Lack of Communication, Planning Stunts MRO/Indirect Material Management, Study Says
By: Storeroom Solutions August 22, 2014
Lack of planning and tracking of inventory, poor communications among company divisions, and underutilized or non-existent technology are among the core elements holding back manufacturers, educational and medical institutions, life sciences companies, food processors, automotive makers and facility maintenance companies from achieving world-class MRO operations, according to a recent survey completed by Storeroom Solutions Inc.
Conducted over nine months with input from diverse industries and personnel, the study was designed to assess the current condition of MRO storeroom operations.
"In the U.S. alone more than $500bn annually is spent on MRO spare parts and services," said Michael Weinberg, vice president of sales and marketing for Storeroom Solutions, which provides MRO/indirect materials management services in North America. "A tremendous amount of time and resources are consumed managing that spend in order to maintain production reliability and maintenance effectiveness. This survey confirmed much of what we already knew about how companies are managing MRO, and exposed some new trends as well."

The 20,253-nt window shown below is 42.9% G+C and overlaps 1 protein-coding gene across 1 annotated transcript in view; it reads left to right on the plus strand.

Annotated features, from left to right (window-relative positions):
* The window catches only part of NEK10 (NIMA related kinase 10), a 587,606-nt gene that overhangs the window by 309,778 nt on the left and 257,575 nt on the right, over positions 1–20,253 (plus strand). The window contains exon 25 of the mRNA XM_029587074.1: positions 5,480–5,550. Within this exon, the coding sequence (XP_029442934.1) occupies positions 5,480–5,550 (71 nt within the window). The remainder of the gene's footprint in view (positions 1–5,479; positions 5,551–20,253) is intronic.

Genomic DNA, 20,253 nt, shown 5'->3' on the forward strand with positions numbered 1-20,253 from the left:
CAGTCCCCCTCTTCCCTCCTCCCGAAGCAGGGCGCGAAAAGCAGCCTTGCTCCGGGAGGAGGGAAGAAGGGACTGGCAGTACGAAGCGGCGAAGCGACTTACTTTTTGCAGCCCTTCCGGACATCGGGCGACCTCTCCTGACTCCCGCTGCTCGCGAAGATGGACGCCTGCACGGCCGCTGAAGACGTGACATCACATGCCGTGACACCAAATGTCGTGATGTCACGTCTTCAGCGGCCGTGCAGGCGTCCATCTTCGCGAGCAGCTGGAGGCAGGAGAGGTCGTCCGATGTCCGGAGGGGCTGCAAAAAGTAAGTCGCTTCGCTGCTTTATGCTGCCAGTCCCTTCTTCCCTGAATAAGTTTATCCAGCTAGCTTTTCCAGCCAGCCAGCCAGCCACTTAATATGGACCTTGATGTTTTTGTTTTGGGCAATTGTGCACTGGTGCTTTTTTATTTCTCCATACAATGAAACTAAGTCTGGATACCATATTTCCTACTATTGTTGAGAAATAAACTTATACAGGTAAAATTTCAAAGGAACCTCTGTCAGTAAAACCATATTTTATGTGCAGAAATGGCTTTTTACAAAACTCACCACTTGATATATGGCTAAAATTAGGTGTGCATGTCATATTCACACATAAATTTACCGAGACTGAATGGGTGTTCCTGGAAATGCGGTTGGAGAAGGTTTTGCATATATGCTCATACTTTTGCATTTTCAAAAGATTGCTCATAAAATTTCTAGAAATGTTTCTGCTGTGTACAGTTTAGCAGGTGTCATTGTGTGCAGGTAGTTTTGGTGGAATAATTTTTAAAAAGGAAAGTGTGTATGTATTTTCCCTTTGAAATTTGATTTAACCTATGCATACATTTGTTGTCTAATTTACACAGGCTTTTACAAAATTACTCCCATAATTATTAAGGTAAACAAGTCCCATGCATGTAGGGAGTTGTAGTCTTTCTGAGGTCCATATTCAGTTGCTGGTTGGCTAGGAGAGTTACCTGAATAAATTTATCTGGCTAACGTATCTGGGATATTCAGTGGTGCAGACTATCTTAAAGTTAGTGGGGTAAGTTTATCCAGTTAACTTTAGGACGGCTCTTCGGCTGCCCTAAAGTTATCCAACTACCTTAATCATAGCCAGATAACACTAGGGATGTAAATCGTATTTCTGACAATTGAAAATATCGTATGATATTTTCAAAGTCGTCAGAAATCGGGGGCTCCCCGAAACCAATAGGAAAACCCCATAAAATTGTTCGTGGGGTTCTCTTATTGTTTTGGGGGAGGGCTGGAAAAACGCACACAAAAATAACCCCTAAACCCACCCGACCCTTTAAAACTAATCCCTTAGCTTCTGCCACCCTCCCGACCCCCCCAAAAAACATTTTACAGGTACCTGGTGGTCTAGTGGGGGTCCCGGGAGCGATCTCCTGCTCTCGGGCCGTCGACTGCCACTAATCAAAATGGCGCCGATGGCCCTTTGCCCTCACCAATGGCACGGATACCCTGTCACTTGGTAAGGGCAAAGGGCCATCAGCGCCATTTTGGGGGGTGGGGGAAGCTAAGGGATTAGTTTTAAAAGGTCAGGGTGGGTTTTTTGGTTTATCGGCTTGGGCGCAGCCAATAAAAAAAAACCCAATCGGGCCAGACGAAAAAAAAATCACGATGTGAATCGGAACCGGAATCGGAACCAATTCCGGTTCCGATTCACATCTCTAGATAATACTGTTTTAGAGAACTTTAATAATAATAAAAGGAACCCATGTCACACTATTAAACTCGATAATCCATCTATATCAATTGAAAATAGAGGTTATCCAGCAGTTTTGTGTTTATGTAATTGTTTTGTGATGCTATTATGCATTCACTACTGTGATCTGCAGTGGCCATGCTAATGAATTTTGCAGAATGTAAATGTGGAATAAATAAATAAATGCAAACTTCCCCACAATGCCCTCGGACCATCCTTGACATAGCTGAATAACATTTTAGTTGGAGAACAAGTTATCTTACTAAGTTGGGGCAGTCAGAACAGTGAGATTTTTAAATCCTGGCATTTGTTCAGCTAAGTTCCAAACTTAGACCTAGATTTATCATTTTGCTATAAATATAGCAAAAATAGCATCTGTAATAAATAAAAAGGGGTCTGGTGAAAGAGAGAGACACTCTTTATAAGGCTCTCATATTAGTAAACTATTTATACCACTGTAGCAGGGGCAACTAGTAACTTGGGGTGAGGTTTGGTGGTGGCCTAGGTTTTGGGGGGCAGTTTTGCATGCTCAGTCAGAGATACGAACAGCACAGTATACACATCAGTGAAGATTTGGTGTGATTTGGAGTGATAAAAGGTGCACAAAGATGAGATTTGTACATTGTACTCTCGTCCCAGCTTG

Among the survey's key findings:
• More than half of those surveyed indicated the state of their MRO/indirect materials storeroom frequently causes reliability issues or downtime at their plants
• Little to no communication exists between the storeroom, purchasing and the rest of the company
• Most companies surveyed don't have the visibility across the supply chain to see how their inventory is moving
"The survey clearly shows that while some companies are becoming more sophisticated in managing the MRO supply chain, most are lagging in the adoption of new processes – whether that comes via internal resources or third-party management," Weinberg said.
Respondents had responsibility spanning purchasing/procurement, operations, and information technology with titles from maintenance managers to chief financial officers, from buyers to vice presidents of purchasing. The companies ranged in size from under 100 employees to more than 1,000.